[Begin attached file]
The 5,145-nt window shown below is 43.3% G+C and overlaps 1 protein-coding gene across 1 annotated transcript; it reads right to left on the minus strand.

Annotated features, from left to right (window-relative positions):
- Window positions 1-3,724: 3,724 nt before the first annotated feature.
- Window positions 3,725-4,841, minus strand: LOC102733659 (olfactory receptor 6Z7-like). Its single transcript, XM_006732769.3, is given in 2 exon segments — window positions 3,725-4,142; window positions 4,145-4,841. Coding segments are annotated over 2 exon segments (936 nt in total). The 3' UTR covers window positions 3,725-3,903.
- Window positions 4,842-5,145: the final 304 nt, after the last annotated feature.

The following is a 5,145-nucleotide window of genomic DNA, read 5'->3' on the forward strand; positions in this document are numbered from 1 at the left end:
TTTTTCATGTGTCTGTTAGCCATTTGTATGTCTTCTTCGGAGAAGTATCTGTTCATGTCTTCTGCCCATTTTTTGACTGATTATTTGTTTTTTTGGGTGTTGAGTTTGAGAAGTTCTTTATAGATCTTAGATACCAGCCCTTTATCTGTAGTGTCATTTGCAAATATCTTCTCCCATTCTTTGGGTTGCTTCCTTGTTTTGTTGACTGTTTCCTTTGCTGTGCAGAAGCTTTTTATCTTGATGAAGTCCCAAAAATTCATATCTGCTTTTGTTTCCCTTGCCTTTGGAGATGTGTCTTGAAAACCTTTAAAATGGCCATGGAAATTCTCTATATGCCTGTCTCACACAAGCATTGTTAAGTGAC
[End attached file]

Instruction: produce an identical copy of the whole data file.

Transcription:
The 5,145-nt window shown below is 43.3% G+C and overlaps 1 protein-coding gene across 1 annotated transcript; it reads right to left on the minus strand.

Annotated features, from left to right (window-relative positions):
- Window positions 1-3,724: 3,724 nt before the first annotated feature.
- Window positions 3,725-4,841, minus strand: LOC102733659 (olfactory receptor 6Z7-like). Its single transcript, XM_006732769.3, is given in 2 exon segments — window positions 3,725-4,142; window positions 4,145-4,841. Coding segments are annotated over 2 exon segments (936 nt in total). The 3' UTR covers window positions 3,725-3,903.
- Window positions 4,842-5,145: the final 304 nt, after the last annotated feature.

The following is a 5,145-nucleotide window of genomic DNA, read 5'->3' on the forward strand; positions in this document are numbered from 1 at the left end:
TTTTTCATGTGTCTGTTAGCCATTTGTATGTCTTCTTCGGAGAAGTATCTGTTCATGTCTTCTGCCCATTTTTTGACTGATTATTTGTTTTTTTGGGTGTTGAGTTTGAGAAGTTCTTTATAGATCTTAGATACCAGCCCTTTATCTGTAGTGTCATTTGCAAATATCTTCTCCCATTCTTTGGGTTGCTTCCTTGTTTTGTTGACTGTTTCCTTTGCTGTGCAGAAGCTTTTTATCTTGATGAAGTCCCAAAAATTCATATCTGCTTTTGTTTCCCTTGCCTTTGGAGATGTGTCTTGAAAACCTTTAAAATGGCCATGGAAATTCTCTATATGCCTGTCTCACACAAGCATTGTTAAGTGAC